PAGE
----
It is always a good idea to have the boiler serviced by a licensed technician every year. Many people do this in the fall right before the heating season. Something to remember is that you can have the boiler serviced any time of the year. It can often be hard to get boiler technicians in the fall because it is their busy season, so it might be better to have the technician come later in the season or during the summer.
Top Boiler Choices Based on Consumer Reviews
Furnace Compare has collected thousands of reviews from homeowners and lists its top choices based on consumer reviews.
You can visit their site in the resources below for full coverage of the reviews, but take a look at their top five residential boilers on the market right now.
1. American Standard - Offers three different lines of residential boilers: two are gas-fired, one is oil-fired. 90% of the customers recommend and American Standard is reached #5 out of 82 boilers.
2. Bosch - This received a positive review by 100% of the customers and reached #5 out of 82 boilers. Bosch produces nine models of gas tankless water heaters, including the Greentherm C 1050 Condensing and the Greentherm C 950 ES Condensing, which are both Energy Star Rated.
3. Slant/Fin CHS - #1 of 6 Slant/Fin Boilers. The Slant/Fin CHS is a modulating, condensing gas boiler with an efficiency rating of 95% AFUE. Slant/Fin manufactures a number of high-efficiency residential gas and oil-fired boilers, including several in the Eutectic line that the company says are the quietest in the industry.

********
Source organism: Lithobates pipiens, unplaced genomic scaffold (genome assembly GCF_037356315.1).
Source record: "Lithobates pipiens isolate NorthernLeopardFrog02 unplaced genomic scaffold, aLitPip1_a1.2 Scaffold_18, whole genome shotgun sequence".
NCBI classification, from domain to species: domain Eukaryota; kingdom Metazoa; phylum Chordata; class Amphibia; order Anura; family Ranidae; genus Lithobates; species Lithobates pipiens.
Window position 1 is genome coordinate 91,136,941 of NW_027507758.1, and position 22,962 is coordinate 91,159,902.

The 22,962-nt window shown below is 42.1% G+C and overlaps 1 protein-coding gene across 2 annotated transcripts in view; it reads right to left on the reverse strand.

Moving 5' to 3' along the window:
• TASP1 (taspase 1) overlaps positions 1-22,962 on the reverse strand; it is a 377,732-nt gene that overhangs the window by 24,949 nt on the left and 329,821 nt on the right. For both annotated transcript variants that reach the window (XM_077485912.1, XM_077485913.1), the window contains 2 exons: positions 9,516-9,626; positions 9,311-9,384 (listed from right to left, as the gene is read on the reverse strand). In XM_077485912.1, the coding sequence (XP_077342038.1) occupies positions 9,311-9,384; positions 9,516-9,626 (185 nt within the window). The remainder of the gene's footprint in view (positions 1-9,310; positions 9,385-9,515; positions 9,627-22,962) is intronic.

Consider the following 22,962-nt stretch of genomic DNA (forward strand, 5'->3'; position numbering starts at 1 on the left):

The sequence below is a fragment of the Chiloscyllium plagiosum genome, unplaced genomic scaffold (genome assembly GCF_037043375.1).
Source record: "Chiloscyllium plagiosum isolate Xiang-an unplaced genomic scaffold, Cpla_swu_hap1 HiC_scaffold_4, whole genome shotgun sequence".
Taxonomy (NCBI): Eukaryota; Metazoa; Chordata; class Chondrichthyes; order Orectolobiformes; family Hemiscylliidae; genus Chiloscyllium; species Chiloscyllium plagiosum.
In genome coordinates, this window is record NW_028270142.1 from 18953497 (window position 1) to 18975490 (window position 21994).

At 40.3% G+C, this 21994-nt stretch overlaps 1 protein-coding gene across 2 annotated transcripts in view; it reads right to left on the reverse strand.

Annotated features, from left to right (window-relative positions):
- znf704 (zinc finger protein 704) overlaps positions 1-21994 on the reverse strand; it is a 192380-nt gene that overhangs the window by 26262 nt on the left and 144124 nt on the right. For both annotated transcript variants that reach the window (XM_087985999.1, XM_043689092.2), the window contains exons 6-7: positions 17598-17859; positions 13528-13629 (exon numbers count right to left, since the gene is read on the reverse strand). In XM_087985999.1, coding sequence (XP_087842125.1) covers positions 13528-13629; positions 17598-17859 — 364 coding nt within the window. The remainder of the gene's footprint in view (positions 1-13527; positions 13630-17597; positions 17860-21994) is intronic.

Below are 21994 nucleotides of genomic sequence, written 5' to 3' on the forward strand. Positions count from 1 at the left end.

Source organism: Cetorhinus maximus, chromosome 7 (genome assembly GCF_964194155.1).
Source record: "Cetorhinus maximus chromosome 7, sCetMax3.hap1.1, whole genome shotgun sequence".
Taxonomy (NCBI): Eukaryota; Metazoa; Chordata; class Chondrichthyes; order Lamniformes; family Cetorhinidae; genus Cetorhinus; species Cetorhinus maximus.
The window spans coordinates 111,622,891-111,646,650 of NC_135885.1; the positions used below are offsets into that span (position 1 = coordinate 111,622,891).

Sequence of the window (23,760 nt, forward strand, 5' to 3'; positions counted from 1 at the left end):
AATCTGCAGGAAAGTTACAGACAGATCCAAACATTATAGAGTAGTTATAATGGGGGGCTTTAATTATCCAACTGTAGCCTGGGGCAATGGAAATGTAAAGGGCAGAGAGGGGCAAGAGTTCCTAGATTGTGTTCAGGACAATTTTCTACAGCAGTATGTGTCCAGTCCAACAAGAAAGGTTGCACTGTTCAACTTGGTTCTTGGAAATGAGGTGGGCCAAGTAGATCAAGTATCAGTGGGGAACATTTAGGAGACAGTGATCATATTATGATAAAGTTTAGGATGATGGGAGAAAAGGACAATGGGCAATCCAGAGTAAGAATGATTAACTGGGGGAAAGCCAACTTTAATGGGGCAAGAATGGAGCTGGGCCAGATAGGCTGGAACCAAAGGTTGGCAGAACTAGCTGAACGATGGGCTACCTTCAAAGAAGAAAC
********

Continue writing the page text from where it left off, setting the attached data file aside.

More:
4. Westinghouse - 89% of consumers recommended this boiler, ranking it #4 out of 82 boilers. A number of air conditioner, furnace and heat pump options are available under the Westinghouse brand.
5. Lennox - Rounding out the top five, it ranked at #19 out of 82. Lennox markets three different series of boilers.
Residential boilers are growing in popularity and may be the system of choice for your family. According to Lifestyle Comfort Solutions, they are "no longer the monster in the basement with clanking radiators in each room, today’s residential boiler is compact, and comes in a variety of efficiency ratings, at least 80% AFUE mandated by law."
Energy Star covers the most efficient boilers for 2020. These exceptional gas and oil boilers represent the leading edge in energy-efficient products this year. You can access the full list below in the resources.
If you have an older boiler in your home, you should consider installing a modern boiler system. Modern boilers are smaller and far more efficient than older models.
Shopping for a new boiler system can be confusing because you'll be confronted with all sorts of terms that you might never have heard before.
Keep in mind the age of your current boiler, rating, performance, and cost to repair your existing boiler.